Way Forward in Bosnia
by Marshall Freeman Harris
Karadzic and Plasvic
When the Dayton Accords ended the war in Bosnia two years ago, President Clinton
pledged that Radovan Karadzic would be removed from political life. Ever since
then, however, the Administration has avoided this commitment, apparently out of
fear of the military risks of apprehending Karadzic and extraditing him to the
UN War Crimes Tribunal. Its state of denial has even run to the literal: US
troops in Bosnia have repeatedly re-deployed or fled the scene to avoid contact
Karadzic's continued impunity has enabled him to remain in de facto control of
the half of Bosnia that US negotiators ceded to the Serbian separatists in the
Dayton settlement. It has also thwarted justice, made a mockery of the UN Tribunal, entrenched Bosnia's ultranationalist forces, weakened its democratic
ones, and poisoned the country's remaining multi-ethnic political, civic and
Still unwilling to arrest Karadzic, the Administration is finding it useful instead to support Biljana Plavsic's attempt to marginalize him and win sole control over the Bosnian Serb entity. The military problem of Karadzic's impunity,
it seems to be thinking, can be solved through political support for Plavsic.
Unfortunately, supporting Plavsic and isolating Karadzic - the centerpieces of
current US policy - do nothing to further the Administration's avowed goals of
reintegrating Bosnia and restoring even a remote form of democratic government.
The way to achieve these goals would be, first, for President Clinton to order
NATO troops to arrest Karadzic, Mladic and every other indicted war criminal.
The Administration could then attempt to wean Bosnian Serb opposition figures
and the general population from ultranationalism. Better still, it could cultivate and provide a voice for the true democrats among the Bosnian Serbs, who
have been repressed in Republika Srpska and disenfranchised in the Federation.
Such a comprehensive approach to defeating the nationalist cause would also ensure that Karadzic, Mladic and other architects of the genocide in Bosnia are
not venerated as martyrs by their own people.
For now, however, the Administration seems determined to tout Plavsic loudly
while quietly hewing to the course of least resistance. This policy simply reinforces Bosnia's partition and consigns much of its population to life in
police-run ethnic-supremacist parastates.
The alternative to US withdrawal
Congressional opposition to continuing the US troop deployment in Bosnia beyond
the summer of 1998 has been spearheaded recently by Senator Kay Bailey Hutchison. The Texas ReÌÌÌÌÌÌÌÌÌÌÌÌÔ
publican claims that the Bosnians have been killing one another
'for ever', that a multi-ethnic society can never be restored, and that partitioning the country is the best solution. The United States should bring its
troops home and stop pretending it can salvage the situation, she says. The
senator is wrong on every count. More important, she is advancing the worst
policy option at Washington's disposal. Partitioning would impose an artificial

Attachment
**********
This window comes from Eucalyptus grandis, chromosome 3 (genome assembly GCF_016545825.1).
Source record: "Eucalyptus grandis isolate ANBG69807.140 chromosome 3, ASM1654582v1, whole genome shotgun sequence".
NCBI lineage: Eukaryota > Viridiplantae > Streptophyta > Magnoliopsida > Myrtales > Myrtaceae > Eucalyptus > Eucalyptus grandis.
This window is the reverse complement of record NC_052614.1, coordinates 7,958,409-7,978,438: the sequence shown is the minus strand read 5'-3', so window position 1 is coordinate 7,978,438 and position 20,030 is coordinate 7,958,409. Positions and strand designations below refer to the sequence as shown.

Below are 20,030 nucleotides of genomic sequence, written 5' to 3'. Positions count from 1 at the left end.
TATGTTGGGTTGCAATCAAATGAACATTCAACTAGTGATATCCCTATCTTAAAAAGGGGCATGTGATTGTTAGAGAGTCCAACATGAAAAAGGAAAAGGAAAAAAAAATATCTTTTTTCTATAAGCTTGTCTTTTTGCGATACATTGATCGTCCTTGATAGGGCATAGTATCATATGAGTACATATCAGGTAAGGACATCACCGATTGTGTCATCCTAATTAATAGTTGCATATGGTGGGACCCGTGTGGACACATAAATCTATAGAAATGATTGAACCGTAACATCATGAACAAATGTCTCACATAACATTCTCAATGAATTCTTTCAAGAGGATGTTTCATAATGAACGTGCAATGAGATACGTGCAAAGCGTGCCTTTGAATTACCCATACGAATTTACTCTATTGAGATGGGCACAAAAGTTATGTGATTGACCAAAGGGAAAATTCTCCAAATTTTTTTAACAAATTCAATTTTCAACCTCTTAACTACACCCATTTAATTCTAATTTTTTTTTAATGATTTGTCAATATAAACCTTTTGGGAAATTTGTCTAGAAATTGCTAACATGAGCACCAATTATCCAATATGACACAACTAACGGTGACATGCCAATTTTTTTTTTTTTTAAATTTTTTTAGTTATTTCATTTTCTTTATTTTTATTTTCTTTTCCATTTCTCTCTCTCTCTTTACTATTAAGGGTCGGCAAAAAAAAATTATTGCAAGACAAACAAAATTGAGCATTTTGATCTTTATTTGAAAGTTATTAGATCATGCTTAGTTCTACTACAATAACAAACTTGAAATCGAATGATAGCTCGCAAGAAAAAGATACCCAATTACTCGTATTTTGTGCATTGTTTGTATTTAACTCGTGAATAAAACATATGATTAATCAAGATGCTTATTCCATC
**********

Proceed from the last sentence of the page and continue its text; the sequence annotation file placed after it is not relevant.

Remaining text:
division that would drive Bosnia back to war.
Hutchison's profound misreading of the situation is all the more disconcerting
because she was one of the strongest and most eloquent advocates of Bosnia's
right to defend its people and territory against aggression. Her policy reversal, if enacted, would cede formal control of three fourths of the country to
the genocidal Serbian and Croatian separatists who she believed could and should
be challenged and defeated. It would also consign more than two million refugees
to permanent exile from their homes. In short, it would appease aggression and
invite wider disorder in the Balkans.
The frustrations that led Hutchison to the point where she would reverse her
views on Bosnia are understandable. The promise of the US-brokered Dayton accords, which ended the fighting nearly two years ago, lies unfulfilled. President Clinton's personal pledge that war criminals would be removed from political life and that refugees would be allowed to return to their homes has proved
empty. Bosnia today is more divided, its war criminals more powerful, and its
refugee and minority populations more disenfranchised than they were when the
Dayton accords were signed.
But there is an alternative to Hutchison's proposed disengagement from Bosnia
and the Administration's false engagement. The United States could begin to
honour its commitments to restore and reintegrate the country. US troops could
be deployed not to divide Bosnia but to reunite it. They could patrol Bosnia's
international borders rather than only its internal ones, and thereby minimize
ongoing Serbian and Croatian interference in BH. They could facilitate the return of refugees rather than turn them away from their homes. They could arrest
indicted war criminals rather than flee to avoid encountering them.
All of these tasks would entail risks. Yet all are already authorized under the
Dayton accords' mandate to NATO troops in Bosnia. If the United States led the
way, the country could survive and democracy could take root. Dayton could then
be renegotiated, as Senator Hutchison suggests, but to reunite rather than divide the people of Bosnia-Herzegovina.
Marshall Harris is Director of Policy at Freedom House in Washington D.C. In
1993 he resigned from the State Department in protest against US policies in
Bosnia, and until earlier this year he was director of the Action Council for
Peace in the Balkans, and the Balkan Institute.